Roberts, et al U.S. Pat. No. 4,074,670; Masaki U.S. Pat. No. 4,173,260; and McMahan U.S. Pat. No. 4,373,494 show other means by which the hydrocarbon fuel flowing to an internal combustion engine is electrically modified to provide beneficial results during the combustion process.

Hence, there are many prior art references indicating that the fuel flow through an internal combustion engine can be advantageously treated by subjecting the fuel to various forms of electrical or chemical energy prior to the fuel entering the combustion chamber of the engine.

It has been discovered that when hydrocarbon fuel flowing to an internal combustion engine is brought into intimate contact with the crystalline alloy set forth in U.S. Pat. No. 3,448,034, the following unexpected advantages are realized:

(1) reduced pollution;

(2) increased performance;

(3) cleaner running combustion chamber;

(4) cleaner fuel flow apparatus downstream of the crystalline alloy.

It has been determined that this desirable and novel use of the crystalline alloy requires a small amount of the metal alloy arranged so that the hydrocarbon fuel flows in intimate contact therewith, whereupon the characteristics of certain fuel molecules are believed to be modified. An alloy having an exposed surface area of about eight square inches, when placed within a chamber and fuel is caused to flow into the chamber and across the alloy, provides the necessary treatment to obtain beneficial results at a flow rate of up to about two gallons per hour. This is sufficient treatment for most U.S. manufactured automobiles.

One explanation of the above advantages that can account for the improvement achieved with the present invention is that the crystalline metal, when brought into intimate contact with the hydrocarbons, causes certain hydrocarbons to undergo molecular orientation whereby the adjacent molecules are oriented respective to one another in a particular manner that enhances the complex combustion process to proceed in an advantageous manner toward more complete combustion. Assuming this hypothesis to be correct, it is easy to see that such a phenomena would indeed reduce pollution while at the same time providing more efficient combustion. The more efficient combustion lends itself to increased efficiency of operation as well as a cleaner running engine.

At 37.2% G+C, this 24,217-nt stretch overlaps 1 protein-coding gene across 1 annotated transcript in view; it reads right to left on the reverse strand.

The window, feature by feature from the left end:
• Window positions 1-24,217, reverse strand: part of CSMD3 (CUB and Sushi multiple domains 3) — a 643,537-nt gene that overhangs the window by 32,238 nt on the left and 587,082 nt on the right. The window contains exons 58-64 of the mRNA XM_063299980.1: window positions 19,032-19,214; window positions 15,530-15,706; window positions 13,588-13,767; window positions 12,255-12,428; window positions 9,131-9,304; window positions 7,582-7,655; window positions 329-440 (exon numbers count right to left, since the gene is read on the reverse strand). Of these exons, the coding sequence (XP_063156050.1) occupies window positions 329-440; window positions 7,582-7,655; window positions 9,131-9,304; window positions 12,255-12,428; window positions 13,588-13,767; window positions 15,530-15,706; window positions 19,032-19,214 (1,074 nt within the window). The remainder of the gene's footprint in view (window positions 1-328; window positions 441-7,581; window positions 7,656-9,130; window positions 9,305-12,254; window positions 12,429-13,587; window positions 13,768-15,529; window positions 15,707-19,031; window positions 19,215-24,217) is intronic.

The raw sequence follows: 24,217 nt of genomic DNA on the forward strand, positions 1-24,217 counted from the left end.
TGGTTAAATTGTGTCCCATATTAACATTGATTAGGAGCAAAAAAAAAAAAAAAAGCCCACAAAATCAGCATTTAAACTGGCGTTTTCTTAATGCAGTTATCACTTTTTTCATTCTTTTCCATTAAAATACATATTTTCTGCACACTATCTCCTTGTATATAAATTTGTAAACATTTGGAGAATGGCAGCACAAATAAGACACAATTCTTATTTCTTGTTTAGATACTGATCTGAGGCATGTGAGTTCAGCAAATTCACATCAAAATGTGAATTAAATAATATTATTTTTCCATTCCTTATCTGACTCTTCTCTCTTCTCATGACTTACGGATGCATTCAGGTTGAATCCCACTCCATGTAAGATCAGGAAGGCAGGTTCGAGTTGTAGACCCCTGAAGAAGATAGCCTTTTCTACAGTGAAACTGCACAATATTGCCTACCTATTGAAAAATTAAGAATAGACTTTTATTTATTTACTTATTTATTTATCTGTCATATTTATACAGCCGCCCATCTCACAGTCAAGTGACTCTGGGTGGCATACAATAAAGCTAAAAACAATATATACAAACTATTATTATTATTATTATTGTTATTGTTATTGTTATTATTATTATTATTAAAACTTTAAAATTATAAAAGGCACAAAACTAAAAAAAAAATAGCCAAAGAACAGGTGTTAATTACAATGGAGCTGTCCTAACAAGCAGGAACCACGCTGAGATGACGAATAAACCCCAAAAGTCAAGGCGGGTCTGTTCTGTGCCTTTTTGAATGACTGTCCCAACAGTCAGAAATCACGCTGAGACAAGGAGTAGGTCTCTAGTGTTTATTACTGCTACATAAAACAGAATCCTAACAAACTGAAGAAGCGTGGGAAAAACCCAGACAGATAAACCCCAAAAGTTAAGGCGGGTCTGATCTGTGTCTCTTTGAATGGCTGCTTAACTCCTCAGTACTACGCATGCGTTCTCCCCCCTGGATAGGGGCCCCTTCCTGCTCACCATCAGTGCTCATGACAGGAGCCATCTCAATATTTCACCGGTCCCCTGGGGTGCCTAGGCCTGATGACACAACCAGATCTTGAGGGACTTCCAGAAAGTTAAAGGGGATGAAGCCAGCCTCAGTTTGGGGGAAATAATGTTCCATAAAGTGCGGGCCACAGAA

For many years the automobile industry has been searching for means to lower the emission of offensive exhaust gases from cars and trucks. These efforts include: improving engine performance, adjusting gasoline octane, adopting fuel injection systems, and the installation of catalytic converters in the exhaust train. The main objective has been to lower the amount of CO, NOx and SO2 compounds that accompany other gases in exhaust systems; because these pollutants are harmful to most living systems. They are controlled in many States by additional legislative restraints. Even though certain catalytic devices in exhaust systems have been shown to reduce the amount of pollutants in emissions, they are very costly and suffer from the undersirable effect of lowering gasoline mileage.

The development of the present invention provides apparatus that not only reduces pollutants in exhaust gases, but it also effectively cleans fuel-contacted engine areas so that an increase in engine performance is achieved. In some cases a ten percent increase in mileage has been observed after installing the apparatus.

SUMMARY OF THE INVENTION

The present invention consists of a special metal alloy housed in a metal pipe and installed anywhere in the fuel line of the vehicle. The metal alloy possesses a particularly unique property of affecting the fuel, either gasoline or diesel, in a manner such that more complete burning of the fuel is achieved. Not only are the amounts of various exhaust gases (hydrocarbon, carbon monoxide, etc.) diminished but the use of the tool prevents and/or removes deposited materials in the flow lines and fuel-contacted working parts of the engine. The result is a more efficient burning of the fuel, improved engine performance, and consequently better gasoline mileage.